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The Role Of Protected Areas In Philippine's Sustainable Development


Due to the devastation of powerful typhoon Ketsana, known in the Philippines as Tropical Storm Ondoy, Philippine President Benigno S. Aquino III issued Proclamation 296, declaring the Upper Marikina River Basin Protected Landscape (UMRBPL) as a protected area (PA) under the National Integrated Protected Areas System (NIPAS), covering an area of 26,125.64 hectares (100.87 sq. miles).

The proclaimed PA is now undergoing rehabilitation where more than 10,000 hectares (24,710 acres) has been tree-planted

Constructed checkdams to reduce water velocity thus reducing flash flood, trap the solid materials (soil, rocks, etc.) that fill waterways causing siltation to water passage, and water collected serve as source of water for irrigation and for other domestic purposes.

Livelihood assistance were also provided to wean the attention of the people from doing illegal activities, e.g, wildlife gathering, mineral extraction, etc.

Part of the area has been set aside and planted for fuelwood due to increasing cost of fossil fuels (cooking gas)

Support to previous proclamations and property rights and without prejudice to the rights especially of the indigenous peoples

Problem, challenge or context: 

The Proclamation has now clearly delineated the area limited to conservation and protection of wildlife; previously it was not delineated.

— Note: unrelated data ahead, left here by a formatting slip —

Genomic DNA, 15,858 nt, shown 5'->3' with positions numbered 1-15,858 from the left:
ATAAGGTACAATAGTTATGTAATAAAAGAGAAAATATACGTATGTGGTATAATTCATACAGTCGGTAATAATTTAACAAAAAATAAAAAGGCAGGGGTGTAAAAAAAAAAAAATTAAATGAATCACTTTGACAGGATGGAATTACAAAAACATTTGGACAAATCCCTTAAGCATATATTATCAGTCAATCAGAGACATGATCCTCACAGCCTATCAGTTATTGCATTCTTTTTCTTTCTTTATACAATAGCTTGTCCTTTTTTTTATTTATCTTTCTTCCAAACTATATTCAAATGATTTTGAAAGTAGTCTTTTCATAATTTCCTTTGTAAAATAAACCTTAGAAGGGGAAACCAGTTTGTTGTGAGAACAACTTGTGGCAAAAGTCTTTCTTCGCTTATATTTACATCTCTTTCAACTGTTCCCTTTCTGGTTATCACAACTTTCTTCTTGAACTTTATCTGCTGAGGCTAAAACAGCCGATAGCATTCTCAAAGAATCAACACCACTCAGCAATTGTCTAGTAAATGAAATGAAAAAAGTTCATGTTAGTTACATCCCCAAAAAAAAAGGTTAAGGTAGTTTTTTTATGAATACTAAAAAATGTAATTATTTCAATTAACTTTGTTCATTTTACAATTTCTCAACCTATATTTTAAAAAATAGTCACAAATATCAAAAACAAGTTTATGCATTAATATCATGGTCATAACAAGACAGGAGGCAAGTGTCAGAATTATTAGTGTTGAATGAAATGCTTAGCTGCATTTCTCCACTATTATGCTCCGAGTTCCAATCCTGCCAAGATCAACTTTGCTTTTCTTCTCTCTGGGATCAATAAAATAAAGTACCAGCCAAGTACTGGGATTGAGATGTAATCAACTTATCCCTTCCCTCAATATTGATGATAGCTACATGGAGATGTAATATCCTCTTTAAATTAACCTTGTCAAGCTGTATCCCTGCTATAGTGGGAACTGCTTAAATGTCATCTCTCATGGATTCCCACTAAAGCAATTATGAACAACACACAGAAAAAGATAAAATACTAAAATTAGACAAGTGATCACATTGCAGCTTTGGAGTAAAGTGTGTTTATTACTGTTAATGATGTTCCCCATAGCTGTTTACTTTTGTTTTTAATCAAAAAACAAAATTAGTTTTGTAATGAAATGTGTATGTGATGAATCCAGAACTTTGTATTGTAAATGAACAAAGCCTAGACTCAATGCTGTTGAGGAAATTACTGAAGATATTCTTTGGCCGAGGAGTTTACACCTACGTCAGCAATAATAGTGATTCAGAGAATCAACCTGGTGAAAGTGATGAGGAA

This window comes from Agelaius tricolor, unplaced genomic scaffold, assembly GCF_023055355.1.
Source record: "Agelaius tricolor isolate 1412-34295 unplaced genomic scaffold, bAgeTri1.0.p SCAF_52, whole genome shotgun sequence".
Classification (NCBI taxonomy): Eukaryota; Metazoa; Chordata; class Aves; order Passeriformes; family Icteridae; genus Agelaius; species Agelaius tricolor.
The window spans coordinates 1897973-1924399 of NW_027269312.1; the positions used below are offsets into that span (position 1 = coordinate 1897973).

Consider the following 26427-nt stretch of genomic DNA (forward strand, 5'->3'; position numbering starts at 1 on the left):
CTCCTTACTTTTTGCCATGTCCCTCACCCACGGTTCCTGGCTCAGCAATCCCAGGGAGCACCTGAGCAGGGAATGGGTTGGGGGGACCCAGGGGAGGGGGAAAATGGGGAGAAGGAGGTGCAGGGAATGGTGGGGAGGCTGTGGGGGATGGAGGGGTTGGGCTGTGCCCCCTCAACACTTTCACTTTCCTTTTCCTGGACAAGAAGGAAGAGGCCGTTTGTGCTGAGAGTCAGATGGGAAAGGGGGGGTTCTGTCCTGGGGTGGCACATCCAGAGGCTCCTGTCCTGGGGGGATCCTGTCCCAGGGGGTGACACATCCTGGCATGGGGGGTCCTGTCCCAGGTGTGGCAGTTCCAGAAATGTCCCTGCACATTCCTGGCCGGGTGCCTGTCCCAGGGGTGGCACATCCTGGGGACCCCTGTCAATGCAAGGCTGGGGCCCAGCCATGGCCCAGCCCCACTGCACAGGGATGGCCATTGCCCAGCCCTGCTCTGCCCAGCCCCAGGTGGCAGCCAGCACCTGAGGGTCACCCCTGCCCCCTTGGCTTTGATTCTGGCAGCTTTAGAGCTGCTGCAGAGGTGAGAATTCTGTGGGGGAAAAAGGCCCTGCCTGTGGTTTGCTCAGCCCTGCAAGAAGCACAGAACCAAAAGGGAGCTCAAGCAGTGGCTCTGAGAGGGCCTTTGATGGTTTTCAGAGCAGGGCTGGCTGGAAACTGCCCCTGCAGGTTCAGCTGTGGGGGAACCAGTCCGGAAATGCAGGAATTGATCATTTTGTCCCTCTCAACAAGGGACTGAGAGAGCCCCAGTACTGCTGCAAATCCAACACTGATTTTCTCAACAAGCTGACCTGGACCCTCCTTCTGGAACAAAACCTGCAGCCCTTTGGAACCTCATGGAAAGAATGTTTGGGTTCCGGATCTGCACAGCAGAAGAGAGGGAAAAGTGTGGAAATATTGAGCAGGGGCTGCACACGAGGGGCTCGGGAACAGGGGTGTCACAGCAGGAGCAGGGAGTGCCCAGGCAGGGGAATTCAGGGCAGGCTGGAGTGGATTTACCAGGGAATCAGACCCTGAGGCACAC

The area has experienced flash floods in the lowland so that daily activities were disrupted and economic losses were sustained

The area has a high level of poverty. The proclamation is aimted at addressing this, as poor people will now have a source of livelihoods in terms of ecotourism, employment and other income-generating activities.

Specific elements of components: 

With the adoption of the PA Management Plan, the Protected Area Management Board (PAMB), as the decision-making body, composed of multi-sectoral representatives is now properly managing the PA 

People living near the area now partners in its development and protection after they were organized and capacitated

People’s Organizations are hired using the community development approach in the various aspects of developing and protecting the PA where they are reasonably compensated

Key lessons learned: 

Government intervention plays a major role in the implementation of various activities for the benefit of the greater majority

Government resources in terms of money, manpower and other logistics being provided is becoming visible as the big part of the PA is now green

Government cannot do it alone - citizens’ participation has a lot to do in realizing success in the endeavor

Impacts and outcomes: 

With the jobs created and livelihood assistance being provided, the economic life of the people that depends on the PA has improved

Wildlife, e.g. birds, wild deer and plants are now being observed which are being reported at least twice a year through the Biodiversity Monitoring System

Contact details: 
Dr. Angelito Fontanilla, Director, Financial and Management Service, Department of Environment and Natural Resources; and Raymundo Crisostomo, Provincial Environment and Natural Resources Officer (PENRO)
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